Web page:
PRIME MINISTER, José Sócrates, announced last week that the government would push ahead with its plans for a high speed rail link between Madrid and Lisbon.
Speaking in Chaves, only one day after President Cavaco Silva recommended that the government carry out further feasibility studies, José Sócrates told journalists the time was right now to “go for it.”
The Prime Minister was in Chaves on Saturday for the inauguration of a 30 kilometre stretch of road on the A24 motorway. Talking to journalists, he made it quite clear that Portugal would move ahead with its TGV project between Madrid and Lisbon.
In reply to those who asked him about Cavaco Silva’s comments, made the day before, about the necessity of more in-depth economic viability studies into large-scale public projects, such as the TGV and Ota airport, the Prime Minister replied that the debate “had been going on for 10 years and would continue to be discussed”, but that, “Portugal could not afford to remain outside the high speed rail link network seen in other European countries”, such as Germany and France. “This would be an error for which the country would pay dearly in terms of competitiveness and quality of life” he added.
The Prime Minister believes it is vital to press ahead with the Madrid-Lisbon TGV link at “an appropriate speed” to make the Iberian Peninsular more competitive.
“What is important is to explain to the Portuguese, in the clearest way possible, both the benefits and the costs the TGV would have for the country,” he said.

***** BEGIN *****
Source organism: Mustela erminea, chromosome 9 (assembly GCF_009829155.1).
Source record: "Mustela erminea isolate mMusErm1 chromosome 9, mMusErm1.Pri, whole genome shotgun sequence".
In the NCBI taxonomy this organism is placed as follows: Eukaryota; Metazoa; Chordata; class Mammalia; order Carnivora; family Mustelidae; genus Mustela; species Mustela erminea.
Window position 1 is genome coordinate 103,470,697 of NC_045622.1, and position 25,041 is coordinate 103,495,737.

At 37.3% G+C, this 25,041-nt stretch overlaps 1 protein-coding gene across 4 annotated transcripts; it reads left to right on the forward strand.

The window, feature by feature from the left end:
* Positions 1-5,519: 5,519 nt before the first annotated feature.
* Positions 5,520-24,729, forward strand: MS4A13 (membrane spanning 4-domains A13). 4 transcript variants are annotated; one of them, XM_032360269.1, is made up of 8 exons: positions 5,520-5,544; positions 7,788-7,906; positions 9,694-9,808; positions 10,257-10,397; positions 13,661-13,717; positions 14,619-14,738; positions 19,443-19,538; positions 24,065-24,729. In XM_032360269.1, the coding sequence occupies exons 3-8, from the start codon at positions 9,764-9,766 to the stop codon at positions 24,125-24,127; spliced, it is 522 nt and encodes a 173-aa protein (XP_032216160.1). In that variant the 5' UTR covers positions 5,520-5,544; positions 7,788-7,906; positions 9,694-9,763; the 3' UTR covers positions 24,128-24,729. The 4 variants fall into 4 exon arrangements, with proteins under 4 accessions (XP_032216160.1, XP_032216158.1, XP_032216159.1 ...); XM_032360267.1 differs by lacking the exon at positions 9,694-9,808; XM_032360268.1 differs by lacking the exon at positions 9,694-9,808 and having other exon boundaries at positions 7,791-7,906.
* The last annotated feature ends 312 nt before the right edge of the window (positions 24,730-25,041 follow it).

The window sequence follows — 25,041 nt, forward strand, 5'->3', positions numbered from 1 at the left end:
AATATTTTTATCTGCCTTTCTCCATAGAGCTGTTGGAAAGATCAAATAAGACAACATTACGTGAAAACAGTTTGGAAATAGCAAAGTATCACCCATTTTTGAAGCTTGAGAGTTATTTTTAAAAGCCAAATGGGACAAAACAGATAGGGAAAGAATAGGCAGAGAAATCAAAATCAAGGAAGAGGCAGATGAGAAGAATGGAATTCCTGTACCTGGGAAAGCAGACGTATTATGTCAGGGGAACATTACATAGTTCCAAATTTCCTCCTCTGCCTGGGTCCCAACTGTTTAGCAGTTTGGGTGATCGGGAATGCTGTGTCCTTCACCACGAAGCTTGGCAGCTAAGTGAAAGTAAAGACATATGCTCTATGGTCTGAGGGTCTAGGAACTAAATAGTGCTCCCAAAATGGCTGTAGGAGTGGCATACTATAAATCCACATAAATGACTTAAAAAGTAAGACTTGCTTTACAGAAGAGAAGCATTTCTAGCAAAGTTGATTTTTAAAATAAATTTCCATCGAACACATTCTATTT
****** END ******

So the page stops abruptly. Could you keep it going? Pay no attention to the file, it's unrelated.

President Cavaco Silva is calling for a ‘cost-benefits’ in-depth study into the high speed rail link. He has said he wants to know the financial viability of such large-scale projects for the country, adding that the TGV had not topped the agenda of discussions by the Prime Minister as it should have. The remarks signal the first clash of opinion between the two men since Cavaco Silva took office just over 130 days ago.
Up until now, both the President and the Prime Minister have been working closely together with kitchen cabinet style co-operation and weekly meetings to discuss issues facing the country, such as agricultural policy and social exclusion.
“It would be nice to discuss the economic viability of projects like the TGV – which, without doubt, would be a considerable investment – to know whether it would contribute towards the well being of the Portuguese people,” said the President.
PSD leader Marques Mendes applauded the President’s statements by adding, “It’s a good common sense attitude that merits attention,” while social democrat MP, Manuel Oliveira, said, “the project would cost loads of money at a time when the country needs to tighten its belt.”
By Chris Graeme